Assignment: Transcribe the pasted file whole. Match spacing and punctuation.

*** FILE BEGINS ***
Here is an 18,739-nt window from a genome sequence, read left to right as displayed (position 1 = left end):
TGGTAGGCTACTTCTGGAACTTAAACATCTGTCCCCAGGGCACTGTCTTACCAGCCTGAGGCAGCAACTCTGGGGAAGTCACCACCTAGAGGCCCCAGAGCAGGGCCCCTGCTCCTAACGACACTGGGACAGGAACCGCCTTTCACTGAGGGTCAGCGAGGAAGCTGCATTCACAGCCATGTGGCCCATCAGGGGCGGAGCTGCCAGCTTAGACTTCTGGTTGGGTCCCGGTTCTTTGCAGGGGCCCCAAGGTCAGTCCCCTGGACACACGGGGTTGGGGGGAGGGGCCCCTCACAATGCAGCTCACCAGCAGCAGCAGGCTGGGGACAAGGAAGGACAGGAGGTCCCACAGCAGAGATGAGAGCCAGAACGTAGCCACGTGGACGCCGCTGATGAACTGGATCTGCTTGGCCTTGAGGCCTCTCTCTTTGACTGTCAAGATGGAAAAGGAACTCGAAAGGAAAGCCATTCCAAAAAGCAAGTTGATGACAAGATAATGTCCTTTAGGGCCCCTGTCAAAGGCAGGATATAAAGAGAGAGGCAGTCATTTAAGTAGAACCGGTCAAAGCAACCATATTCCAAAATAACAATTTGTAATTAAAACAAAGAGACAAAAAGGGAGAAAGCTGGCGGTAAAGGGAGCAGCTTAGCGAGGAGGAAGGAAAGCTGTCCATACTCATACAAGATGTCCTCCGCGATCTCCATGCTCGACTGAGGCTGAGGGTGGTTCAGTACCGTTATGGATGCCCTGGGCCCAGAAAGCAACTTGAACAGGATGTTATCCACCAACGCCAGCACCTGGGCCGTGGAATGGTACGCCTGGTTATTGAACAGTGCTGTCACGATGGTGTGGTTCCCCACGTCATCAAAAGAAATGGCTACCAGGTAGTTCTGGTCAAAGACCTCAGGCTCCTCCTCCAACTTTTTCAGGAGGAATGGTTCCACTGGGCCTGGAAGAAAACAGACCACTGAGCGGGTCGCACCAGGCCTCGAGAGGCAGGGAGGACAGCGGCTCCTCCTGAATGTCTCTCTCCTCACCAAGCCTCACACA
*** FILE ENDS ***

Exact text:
Here is an 18,739-nt window from a genome sequence, read left to right as displayed (position 1 = left end):
TGGTAGGCTACTTCTGGAACTTAAACATCTGTCCCCAGGGCACTGTCTTACCAGCCTGAGGCAGCAACTCTGGGGAAGTCACCACCTAGAGGCCCCAGAGCAGGGCCCCTGCTCCTAACGACACTGGGACAGGAACCGCCTTTCACTGAGGGTCAGCGAGGAAGCTGCATTCACAGCCATGTGGCCCATCAGGGGCGGAGCTGCCAGCTTAGACTTCTGGTTGGGTCCCGGTTCTTTGCAGGGGCCCCAAGGTCAGTCCCCTGGACACACGGGGTTGGGGGGAGGGGCCCCTCACAATGCAGCTCACCAGCAGCAGCAGGCTGGGGACAAGGAAGGACAGGAGGTCCCACAGCAGAGATGAGAGCCAGAACGTAGCCACGTGGACGCCGCTGATGAACTGGATCTGCTTGGCCTTGAGGCCTCTCTCTTTGACTGTCAAGATGGAAAAGGAACTCGAAAGGAAAGCCATTCCAAAAAGCAAGTTGATGACAAGATAATGTCCTTTAGGGCCCCTGTCAAAGGCAGGATATAAAGAGAGAGGCAGTCATTTAAGTAGAACCGGTCAAAGCAACCATATTCCAAAATAACAATTTGTAATTAAAACAAAGAGACAAAAAGGGAGAAAGCTGGCGGTAAAGGGAGCAGCTTAGCGAGGAGGAAGGAAAGCTGTCCATACTCATACAAGATGTCCTCCGCGATCTCCATGCTCGACTGAGGCTGAGGGTGGTTCAGTACCGTTATGGATGCCCTGGGCCCAGAAAGCAACTTGAACAGGATGTTATCCACCAACGCCAGCACCTGGGCCGTGGAATGGTACGCCTGGTTATTGAACAGTGCTGTCACGATGGTGTGGTTCCCCACGTCATCAAAAGAAATGGCTACCAGGTAGTTCTGGTCAAAGACCTCAGGCTCCTCCTCCAACTTTTTCAGGAGGAATGGTTCCACTGGGCCTGGAAGAAAACAGACCACTGAGCGGGTCGCACCAGGCCTCGAGAGGCAGGGAGGACAGCGGCTCCTCCTGAATGTCTCTCTCCTCACCAAGCCTCACACA